Phases of the war

Operations Birke and Nordlicht, the German withdrawal from Finland from 6 September 1944 to 30 January 1945 The German withdrawal from Finland.jpg
Operations Birke and Nordlicht, the German withdrawal from Finland from 6 September 1944 to 30 January 1945

Evacuation and naval operations in September

The announcement on 2 September 1944 of the ceasefire and the Moscow Armistice between Finland and the USSR triggered frantic efforts by the 20th Mountain Army, which immediately started Operation Birke. Large amounts of materiel were evacuated from southern Finland and harsh punishments were set for any hindering of the withdrawal. [22] The Germans began to seize Finnish shipping. Finland responded by denying ships to sail from Finland to Germany and nearly doomed the materiel evacuations of Operation Birke. So the order was rescinded and then the Finns, in turn, allowed Finnish tonnage to be used to hasten the German evacuations. [23] The first German naval mines were laid in Finnish seaways on 14 September 1944, allegedly for use against Soviet shipping, though since Finland and Germany were not yet in open conflict, the Germans warned the Finns of their intent. [24]

Germans evacuating equipment from Oulu on 19 September 1944 German evacuation from Oulu.jpg
Germans evacuating equipment from Oulu on 19 September 1944

As the Finns wanted to avoid devastation of their country, and the Germans wished to avoid hostilities, both sides strove for the evacuation to be performed as smoothly as possible. [25] By 15 September, a secret agreement had been reached by which the Germans would inform the Finns of their withdrawal timetable, who would then allow the Germans to use Finnish transportation for evacuation as well as to destroy roads, railroads and bridges behind their withdrawal. [26] In practice, friction soon arose both from the destruction caused by the Germans and from the pressure exerted on the Finns by the Soviets. [27] [28]

On 15 September 1944, the Kriegsmarine tried to land and seize the island of Suursaari in Operation Tanne Ost to secure shipping routes in the Gulf of Finland. The USSR sent aircraft to support the Finnish defenders and the Kriegsmarine failed to capture Suursaari. [29] [30] After the landing attempt, a Finnish coastal artillery fort at Utö island prevented German net-laying ships from passing into the Baltic Sea on 15 September, as they had been ordered to intern the German forces. On 16 September, a German naval detachment consisting of the German cruiser Prinz Eugen escorted by five destroyers arrived at Utö. The German cruiser stayed out of range of the Finnish 152 mm (6.0 in) guns and threatened to open fire with its artillery. In order to avoid bloodshed, the Finns allowed the net-layers to pass. [31] [32] In response to the German operations, Finland immediately removed its shipping from the joint evacuation operation, but the evacuation from Lapland to Norway progressed according to the secret agreement. The last German convoy departed from Kemi in northern Finland on 21 September 1944 and was escorted by submarines and, starting from south of Åland Islands, by German cruisers. [29]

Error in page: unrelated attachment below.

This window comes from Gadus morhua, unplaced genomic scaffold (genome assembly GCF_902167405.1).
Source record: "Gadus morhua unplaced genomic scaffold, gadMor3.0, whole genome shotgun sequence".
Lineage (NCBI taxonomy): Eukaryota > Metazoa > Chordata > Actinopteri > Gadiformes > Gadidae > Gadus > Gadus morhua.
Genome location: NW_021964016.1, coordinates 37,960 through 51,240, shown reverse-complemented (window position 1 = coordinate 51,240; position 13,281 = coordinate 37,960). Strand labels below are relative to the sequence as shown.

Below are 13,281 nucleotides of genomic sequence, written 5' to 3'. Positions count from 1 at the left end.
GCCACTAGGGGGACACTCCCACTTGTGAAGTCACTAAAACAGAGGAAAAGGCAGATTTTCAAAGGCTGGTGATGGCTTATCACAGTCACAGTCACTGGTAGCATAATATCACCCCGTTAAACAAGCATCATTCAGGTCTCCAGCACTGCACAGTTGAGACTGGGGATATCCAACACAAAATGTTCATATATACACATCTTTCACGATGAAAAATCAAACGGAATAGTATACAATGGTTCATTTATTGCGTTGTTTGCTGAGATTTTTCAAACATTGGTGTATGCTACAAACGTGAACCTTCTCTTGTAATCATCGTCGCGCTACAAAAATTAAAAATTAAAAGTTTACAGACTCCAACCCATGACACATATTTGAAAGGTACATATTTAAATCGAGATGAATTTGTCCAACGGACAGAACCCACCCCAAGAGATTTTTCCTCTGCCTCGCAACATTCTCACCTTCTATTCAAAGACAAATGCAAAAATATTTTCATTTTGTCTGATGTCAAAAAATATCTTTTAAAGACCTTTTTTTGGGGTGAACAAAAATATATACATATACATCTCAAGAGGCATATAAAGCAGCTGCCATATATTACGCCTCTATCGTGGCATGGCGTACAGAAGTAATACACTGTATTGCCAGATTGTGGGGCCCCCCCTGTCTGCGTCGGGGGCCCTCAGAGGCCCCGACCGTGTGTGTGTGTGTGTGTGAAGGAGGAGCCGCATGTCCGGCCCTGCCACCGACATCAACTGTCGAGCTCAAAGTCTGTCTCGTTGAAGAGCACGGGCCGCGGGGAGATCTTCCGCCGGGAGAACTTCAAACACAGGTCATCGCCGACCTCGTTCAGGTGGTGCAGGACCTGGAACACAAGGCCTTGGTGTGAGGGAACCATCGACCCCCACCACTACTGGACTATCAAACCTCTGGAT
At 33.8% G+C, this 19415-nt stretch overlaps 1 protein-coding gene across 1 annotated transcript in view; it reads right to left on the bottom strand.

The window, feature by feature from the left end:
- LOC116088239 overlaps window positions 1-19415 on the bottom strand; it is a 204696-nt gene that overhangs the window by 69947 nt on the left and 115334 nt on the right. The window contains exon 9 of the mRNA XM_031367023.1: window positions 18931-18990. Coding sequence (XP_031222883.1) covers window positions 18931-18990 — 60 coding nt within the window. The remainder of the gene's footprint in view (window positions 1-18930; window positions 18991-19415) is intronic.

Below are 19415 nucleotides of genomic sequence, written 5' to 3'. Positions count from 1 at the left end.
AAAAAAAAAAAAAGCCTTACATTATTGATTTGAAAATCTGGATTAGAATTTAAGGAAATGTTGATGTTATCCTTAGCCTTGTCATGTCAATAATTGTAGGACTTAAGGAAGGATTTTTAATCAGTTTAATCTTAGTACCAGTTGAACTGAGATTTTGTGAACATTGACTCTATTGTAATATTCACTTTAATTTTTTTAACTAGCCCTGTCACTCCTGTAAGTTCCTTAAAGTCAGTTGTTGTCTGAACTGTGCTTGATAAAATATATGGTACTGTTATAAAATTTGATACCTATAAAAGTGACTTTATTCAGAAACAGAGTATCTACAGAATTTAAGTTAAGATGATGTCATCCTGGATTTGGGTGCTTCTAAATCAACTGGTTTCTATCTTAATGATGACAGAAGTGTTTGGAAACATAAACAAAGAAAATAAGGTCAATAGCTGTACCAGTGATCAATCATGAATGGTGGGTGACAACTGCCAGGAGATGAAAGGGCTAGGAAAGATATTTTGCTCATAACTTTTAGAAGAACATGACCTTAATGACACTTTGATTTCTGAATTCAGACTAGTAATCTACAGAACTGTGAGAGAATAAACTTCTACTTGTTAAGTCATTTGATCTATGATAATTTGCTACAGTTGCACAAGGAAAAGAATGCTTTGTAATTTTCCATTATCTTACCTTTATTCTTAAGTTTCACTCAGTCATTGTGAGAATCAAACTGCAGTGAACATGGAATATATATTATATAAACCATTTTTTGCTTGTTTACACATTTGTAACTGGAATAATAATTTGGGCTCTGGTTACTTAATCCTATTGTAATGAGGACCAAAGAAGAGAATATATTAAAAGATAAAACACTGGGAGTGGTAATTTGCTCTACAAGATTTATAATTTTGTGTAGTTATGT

Initial land battles in September and October

The lack of Finnish aggression did not go unnoticed by the Allied Control Commission monitoring adherence to the Moscow Armistice and the USSR threatened to occupy Finland if the terms of expelling or disarming the Germans were not met. Thus, Lieutenant General Siilasvuo ordered the III Corps to engage. The first hostilities between the Finnish Army and the 20th Mountain Army in Lapland took place 20 km (12 mi) southwest of Pudasjärvi, at around 08:00 on 28 September 1944, when Finnish advance units first issued a surrender demand and then opened fire on a small German rear-guard contingent. [16] [33] [34] This took the Germans by surprise as the Finns had previously agreed to warn them should they be forced to take hostile action against them. [33] After the incident, partial contact was re-established. The Germans told the Finns they had no interest in fighting them, but would not surrender. [33] The next incident took place on 29 September at a bridge crossing the Olhava river between Kemi and Oulu. Finnish troops, who had been ordered to take the bridge intact, were attempting to disarm explosives rigged to the bridge when the Germans detonated them, demolishing the bridge and killing, among others, the Finnish company commander. [35] On 30 September, the Finns attempted to encircle the Germans at Pudasjärvi into a pocket (called a motti in Finnish, originally meaning 1 m3 (35 cu ft) of firewood) with flanking movements through the forests and managed to cut the road leading north. By then, however, the bulk of the German force at Pudasjärvi had already left, leaving behind only a small detachment which, after warning the Finns, blew up a munitions dump. [36]

The risky landings for the Battle of Tornio, on the border with Sweden next to the Gulf of Bothnia, began on 30 September 1944 when three Finnish transport ships (SS Norma, SS Fritz S and SS Hesperus) departed from Oulu towards Tornio without any air or naval escorts. They arrived on 1 October and disembarked their troops without any interference. The landing had originally been planned as a diversionary raid, with the main assault to take place at Kemi, where the Finnish battalion-sized Detachment Pennanen (Finnish : Osasto Pennanen) was already in control of important industrial facilities on the island of Ajos. Various factors—including a stronger than expected German garrison at Kemi already alerted by local attacks—made the Finns switch the target to Röyttä, Tornio's outer port. [37] The Finns initially landed the Infantry Regiment 11 (Finnish : Jalkaväkirykmentti 11) of the 3rd Division, which, together with a Civic Guard-led uprising at Tornio, managed to secure both the port and most of the town as well as the bridges over the Tornio River. The Finnish attack soon bogged down due to disorganisation caused in part by alcohol looted from German supply depots as well as stiffening German resistance. During the ensuing battle, the German Divisionsgruppe Kräutler, a reinforced regiment, conducted several counterattacks to retake the town as it formed an important transportation link between the two roads running parallel to the Kemi and Tornio Rivers. As ordered by Generaloberst Rendulic, the Germans took 262 Finnish civilian hostages in an attempt to trade them for captured soldiers. The Finns refused and the civilians were later released on 12 October. [38]